Not once did my friends use any of the stigmatizing language that I was used to hearing about suicide. None of them called me selfish; none of them said I was cowardly; none of them said “Look what you’re doing to me!” or used any form of guilting. They just heard what I had to say and listened with the intent to understand me, not to judge me. Some of them offered to pray for me while others told told me how much they understood or had been in similar frames of mind. No one wants to spill their heart to someone and then get told that what they think or feel is wrong. They all, in their own ways, uniquely told me that my feelings were valid and they knew, based on the circumstances I was going through, that it made sense why I was feeling what I was feeling.

Not only did they listen to me and understand, they also were patient enough to hear me repeat myself when I needed to. Suicidal thoughts can appear and reappear without warning. At times they can be sitting in the back of one’s mind waiting for the right time to go to the forefront of someone’s mind. Because of their persistent nature, it helped when my friends didn’t mind hearing me having to rehash them over and over again. They didn’t deem me as a “downer” or a “lost cause.” They saw me for what I was: a friend in need.

I went to an intensive outpatient therapy group

Of course, as big of a role my friends played in helping to stabilize me, they were no therapists. I needed professional help, so my psychiatrist helped me find one. I ended up in a group called I.O.P. (intensive out patient) where I got to meet with other people who were also suicidal like me. I didn’t like it at first, but eventually I started getting used to having to share my personal struggles in front of everyone, and it helped a lot. Hearing that other people were going through similar experiences helped me feel less alone. It also helped that we were all spilling our guts for each other to see. Nobody was better than anybody else and we all needed help.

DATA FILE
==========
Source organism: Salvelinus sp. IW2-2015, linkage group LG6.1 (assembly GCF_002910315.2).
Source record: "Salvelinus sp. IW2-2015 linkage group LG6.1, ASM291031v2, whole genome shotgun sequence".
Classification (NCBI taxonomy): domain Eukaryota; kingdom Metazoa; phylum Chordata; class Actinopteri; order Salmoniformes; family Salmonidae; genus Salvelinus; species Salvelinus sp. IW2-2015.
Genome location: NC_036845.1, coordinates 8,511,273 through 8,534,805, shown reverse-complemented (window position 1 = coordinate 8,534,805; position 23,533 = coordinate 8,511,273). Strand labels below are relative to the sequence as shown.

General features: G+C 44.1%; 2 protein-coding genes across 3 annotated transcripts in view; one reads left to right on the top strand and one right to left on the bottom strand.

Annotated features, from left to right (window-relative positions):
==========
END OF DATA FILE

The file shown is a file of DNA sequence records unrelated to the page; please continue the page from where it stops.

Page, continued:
When the intensive therapy was over, it gave me a new sense of purpose. Throughout the class, I learned where some of my pain was coming from and I started seeing it as surmountable rather than impossible to overcome. I took the lessons to heart and came to realize that I did have something to live for. Life felt, for maybe the first time ever, vibrant and enjoyable. Those therapy sessions along with my support system got me through.

I remembered and held on to my dreams

My dream is to write a book that will change the world the way the Harry Potter series has. I want to write something so influential that it will affect this generation and the next and the one after that. That’s my ultimate goal in life. I had to sit and tell myself that if I took my own life, there would be no chance my dream would ever come true. I would have stopped everything and have given up on myself and my dream. I thought, “If I kill myself, that influential book I want so badly to exist will never happen. I need to stick around to at least see that come true.”

Even now, I’m nowhere near that dream coming true just yet. But that doesn’t mean I’ve given up on it. There are other dreams I have that I want to see come true and those will lead me to my ultimate dream. Keeping those goals in mind helped me along on the days I thought, “I don’t know if I can keep doing this” because I had something to hang on to, something to look forward to when life seemed so bleak and hopeless.

Thoughts of suicide feel like a plague in the mind. It’s a constant battle to hold on to dear life and to see the good past all the pain. Some of us make it and some of us don’t. There’s no easy way to talk about it, but it must be addressed when presented. I’m grateful that all the things I’ve listed were in place when I was ready to reach out for help. I’m most thankful that my friends were there for me when I needed them most. So if you have a friend reach out to you, treat them with kindness and understanding. They need it.

©J.M.Cools/2018

Life lessons as they come and other things. Email me johanie.cools@gmail.com or tip me on Venmo @Jojo-MC